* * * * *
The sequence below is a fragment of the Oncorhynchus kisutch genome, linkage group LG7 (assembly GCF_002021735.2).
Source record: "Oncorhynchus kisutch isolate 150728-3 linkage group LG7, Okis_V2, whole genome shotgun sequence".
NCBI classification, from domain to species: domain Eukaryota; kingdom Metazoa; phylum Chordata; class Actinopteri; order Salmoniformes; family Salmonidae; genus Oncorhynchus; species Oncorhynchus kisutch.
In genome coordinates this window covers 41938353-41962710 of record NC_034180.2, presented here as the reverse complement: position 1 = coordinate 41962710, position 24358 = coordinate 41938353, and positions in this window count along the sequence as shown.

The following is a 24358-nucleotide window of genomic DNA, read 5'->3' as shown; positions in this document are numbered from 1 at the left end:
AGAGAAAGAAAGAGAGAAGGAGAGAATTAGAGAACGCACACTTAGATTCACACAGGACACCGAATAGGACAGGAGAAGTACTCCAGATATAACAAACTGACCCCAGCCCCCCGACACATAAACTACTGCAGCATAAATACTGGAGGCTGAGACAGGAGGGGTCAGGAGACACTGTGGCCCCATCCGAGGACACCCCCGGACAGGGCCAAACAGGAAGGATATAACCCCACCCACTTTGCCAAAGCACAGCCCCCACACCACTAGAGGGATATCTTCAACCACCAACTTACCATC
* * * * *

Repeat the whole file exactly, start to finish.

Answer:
The sequence below is a fragment of the Oncorhynchus kisutch genome, linkage group LG7 (assembly GCF_002021735.2).
Source record: "Oncorhynchus kisutch isolate 150728-3 linkage group LG7, Okis_V2, whole genome shotgun sequence".
NCBI classification, from domain to species: domain Eukaryota; kingdom Metazoa; phylum Chordata; class Actinopteri; order Salmoniformes; family Salmonidae; genus Oncorhynchus; species Oncorhynchus kisutch.
In genome coordinates this window covers 41938353-41962710 of record NC_034180.2, presented here as the reverse complement: position 1 = coordinate 41962710, position 24358 = coordinate 41938353, and positions in this window count along the sequence as shown.

The following is a 24358-nucleotide window of genomic DNA, read 5'->3' as shown; positions in this document are numbered from 1 at the left end:
AGAGAAAGAAAGAGAGAAGGAGAGAATTAGAGAACGCACACTTAGATTCACACAGGACACCGAATAGGACAGGAGAAGTACTCCAGATATAACAAACTGACCCCAGCCCCCCGACACATAAACTACTGCAGCATAAATACTGGAGGCTGAGACAGGAGGGGTCAGGAGACACTGTGGCCCCATCCGAGGACACCCCCGGACAGGGCCAAACAGGAAGGATATAACCCCACCCACTTTGCCAAAGCACAGCCCCCACACCACTAGAGGGATATCTTCAACCACCAACTTACCATC